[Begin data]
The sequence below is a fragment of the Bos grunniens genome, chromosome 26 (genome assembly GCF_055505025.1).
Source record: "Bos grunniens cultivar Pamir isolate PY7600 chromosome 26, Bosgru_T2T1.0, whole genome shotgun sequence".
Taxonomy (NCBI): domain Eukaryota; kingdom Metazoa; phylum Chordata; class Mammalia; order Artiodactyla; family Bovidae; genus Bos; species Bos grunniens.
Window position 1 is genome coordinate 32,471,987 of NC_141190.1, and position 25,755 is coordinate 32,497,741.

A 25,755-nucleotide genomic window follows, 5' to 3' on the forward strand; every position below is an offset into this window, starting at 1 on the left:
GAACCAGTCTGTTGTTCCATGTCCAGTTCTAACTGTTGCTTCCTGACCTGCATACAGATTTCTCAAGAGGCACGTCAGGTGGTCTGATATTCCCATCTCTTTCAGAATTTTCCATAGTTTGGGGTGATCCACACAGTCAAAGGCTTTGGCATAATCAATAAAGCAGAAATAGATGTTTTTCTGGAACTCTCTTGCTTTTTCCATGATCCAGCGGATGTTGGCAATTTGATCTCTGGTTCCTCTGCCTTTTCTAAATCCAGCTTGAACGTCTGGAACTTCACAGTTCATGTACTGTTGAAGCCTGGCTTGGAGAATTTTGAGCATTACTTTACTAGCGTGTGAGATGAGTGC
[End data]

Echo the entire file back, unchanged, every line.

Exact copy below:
The sequence below is a fragment of the Bos grunniens genome, chromosome 26 (genome assembly GCF_055505025.1).
Source record: "Bos grunniens cultivar Pamir isolate PY7600 chromosome 26, Bosgru_T2T1.0, whole genome shotgun sequence".
Taxonomy (NCBI): domain Eukaryota; kingdom Metazoa; phylum Chordata; class Mammalia; order Artiodactyla; family Bovidae; genus Bos; species Bos grunniens.
Window position 1 is genome coordinate 32,471,987 of NC_141190.1, and position 25,755 is coordinate 32,497,741.

A 25,755-nucleotide genomic window follows, 5' to 3' on the forward strand; every position below is an offset into this window, starting at 1 on the left:
GAACCAGTCTGTTGTTCCATGTCCAGTTCTAACTGTTGCTTCCTGACCTGCATACAGATTTCTCAAGAGGCACGTCAGGTGGTCTGATATTCCCATCTCTTTCAGAATTTTCCATAGTTTGGGGTGATCCACACAGTCAAAGGCTTTGGCATAATCAATAAAGCAGAAATAGATGTTTTTCTGGAACTCTCTTGCTTTTTCCATGATCCAGCGGATGTTGGCAATTTGATCTCTGGTTCCTCTGCCTTTTCTAAATCCAGCTTGAACGTCTGGAACTTCACAGTTCATGTACTGTTGAAGCCTGGCTTGGAGAATTTTGAGCATTACTTTACTAGCGTGTGAGATGAGTGC